Thursday, April 12, 2012

Whisky Live New York 4/11/12

My first Whisky Live. Sadly I had to work late and arrived, frazzled, after 8. I was immediately soothed. Even though I was barely able to cover 1/3 of the floor I had peak experiences, fascinating conversations and drank plenty of amazing and exciting whisky and cognac. Here are the highlights:
Killer Frapin Cognacs

Larry Neuringer of Palm Bay
Frapin Cognac. My first sight on walking into the room was Frapin Cognac. All my favorites were on display and then two high end offerings, the VIP XO, and the Extra Grand Champagne, that I had been dreaming of trying - but never would have dreamed would be there. The VIP XO amped up the strengths of the Chateau Fontpinot XO with an even more effusive floral nose, august noble midpalate bursting with crystalized bitter orange, jasmine blooms, leather and rancio, and a long killer finish with walnut skins, luxury oak and bliss. The Extra Grand Champagne (top of the line except for the crazy kilobuck crystal decanter job) has been a dream tasting of mine ever since Paul Pacult put it in the 2011 hall of fame - see #5 on the page: Well - blow me down, Larry Neuringer of Frapin's US distributer, Palm Bay International generously poured me one.  It was sublime - taking the VIP XO's flavor profile even further into the stratosphere.  I took a 3cl sample so I'll be doing a full review in the weeks to come.  5cl samples are going for $80 on Ebay, so this actually just about paid for the event cost right there in the first 10 minutes!  I was LOVING IT.

Bastille 1789 Cognac Malt Whisky
Palm Bay also distributes an exciting new barley malt and wheat whisky from Cognac called Bastille 1789.  Distilled in alembic stills in the Cognac fashion and then aged in casks made from French Limousine oak, cherry and acacia woods, the flavor profile is startling different.  The nose is spiced with South Asian notes of curry, paprika, maybe some ginger.  The entry is unexpectedly sweet, then followed by a lean and drying midpalate that is elegant and refined and an unexpected sweet and herbal effusion of woods on the finish.  I took a sample of this as well and am excited to write a full critical review of this as well in the weeks to come.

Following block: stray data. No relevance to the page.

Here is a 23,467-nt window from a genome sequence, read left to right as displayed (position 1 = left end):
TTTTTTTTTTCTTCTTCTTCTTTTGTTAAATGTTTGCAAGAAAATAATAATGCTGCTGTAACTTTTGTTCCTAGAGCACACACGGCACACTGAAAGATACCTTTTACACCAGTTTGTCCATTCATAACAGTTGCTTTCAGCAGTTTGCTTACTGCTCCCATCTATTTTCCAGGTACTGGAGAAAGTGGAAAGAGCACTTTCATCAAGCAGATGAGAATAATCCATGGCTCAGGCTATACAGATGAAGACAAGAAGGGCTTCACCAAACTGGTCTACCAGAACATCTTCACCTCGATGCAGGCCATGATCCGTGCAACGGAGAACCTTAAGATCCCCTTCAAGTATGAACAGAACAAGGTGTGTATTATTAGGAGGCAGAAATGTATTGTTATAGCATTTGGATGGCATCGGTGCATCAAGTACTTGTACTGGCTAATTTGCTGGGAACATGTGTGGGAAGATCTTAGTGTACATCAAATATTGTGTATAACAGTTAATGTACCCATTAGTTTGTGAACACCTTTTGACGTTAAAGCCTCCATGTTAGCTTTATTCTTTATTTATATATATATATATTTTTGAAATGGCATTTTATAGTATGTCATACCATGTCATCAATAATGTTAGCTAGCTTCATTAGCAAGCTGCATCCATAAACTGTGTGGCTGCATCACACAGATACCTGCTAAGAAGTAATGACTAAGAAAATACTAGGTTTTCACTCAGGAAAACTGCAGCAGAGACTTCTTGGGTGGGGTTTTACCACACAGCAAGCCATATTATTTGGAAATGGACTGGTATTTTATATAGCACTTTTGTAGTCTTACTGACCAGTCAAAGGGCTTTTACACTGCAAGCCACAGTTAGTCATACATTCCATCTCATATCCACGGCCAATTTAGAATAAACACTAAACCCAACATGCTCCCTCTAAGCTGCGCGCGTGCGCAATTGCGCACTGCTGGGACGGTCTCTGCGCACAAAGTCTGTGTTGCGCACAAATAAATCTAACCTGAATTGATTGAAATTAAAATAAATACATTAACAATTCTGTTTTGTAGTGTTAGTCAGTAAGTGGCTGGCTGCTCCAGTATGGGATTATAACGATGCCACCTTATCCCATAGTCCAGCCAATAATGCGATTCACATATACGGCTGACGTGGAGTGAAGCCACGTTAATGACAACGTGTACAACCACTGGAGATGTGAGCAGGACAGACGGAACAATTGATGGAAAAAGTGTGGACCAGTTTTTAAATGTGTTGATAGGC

Al Young + Four Roses 2012 Single Cask
Four Roses' Al Young was there pouring the astonishing new Four Roses 2012 Single Cask.  This is the higher corn mashbill recipe OESK, 52.5% abv.  The nose was rich and huge and refined with a profusion of floral notes and big fruits.  The entry big and round and glorious.  The midpalate elegant, strong, refined and richly cognac-like with citrus and herbs.  Lovely drying tannins on the finish.  This is clearly one for the ages.  Jim Rutledge shows that Four Roses is still pushing the art form of Bourbon to new heights.  This is a bourbon that, tasted immediately after the Frapin Extra Grand Champagne shows that American Bourbon is a spirit that, at its highest levels, clearly rivals the very best of the world's spirits.  Hats off to Rutledge and the Four Roses crew.  I'm seriously buying this one.

Balcones' Chip Tate
Balcones - Having tasted and reviewed Balcones Brimstone I was intrigued by the clearly high level of crafting, but wasn't totally convinced.  Brimstone is bold and original - but it is out there as a flavor profile.  I wasted no time in parking myself in front of master distiller Chip Tate and tasting the whole line.  It was, literally, a conversion experience.  Chip poured and explained and guided me through the line.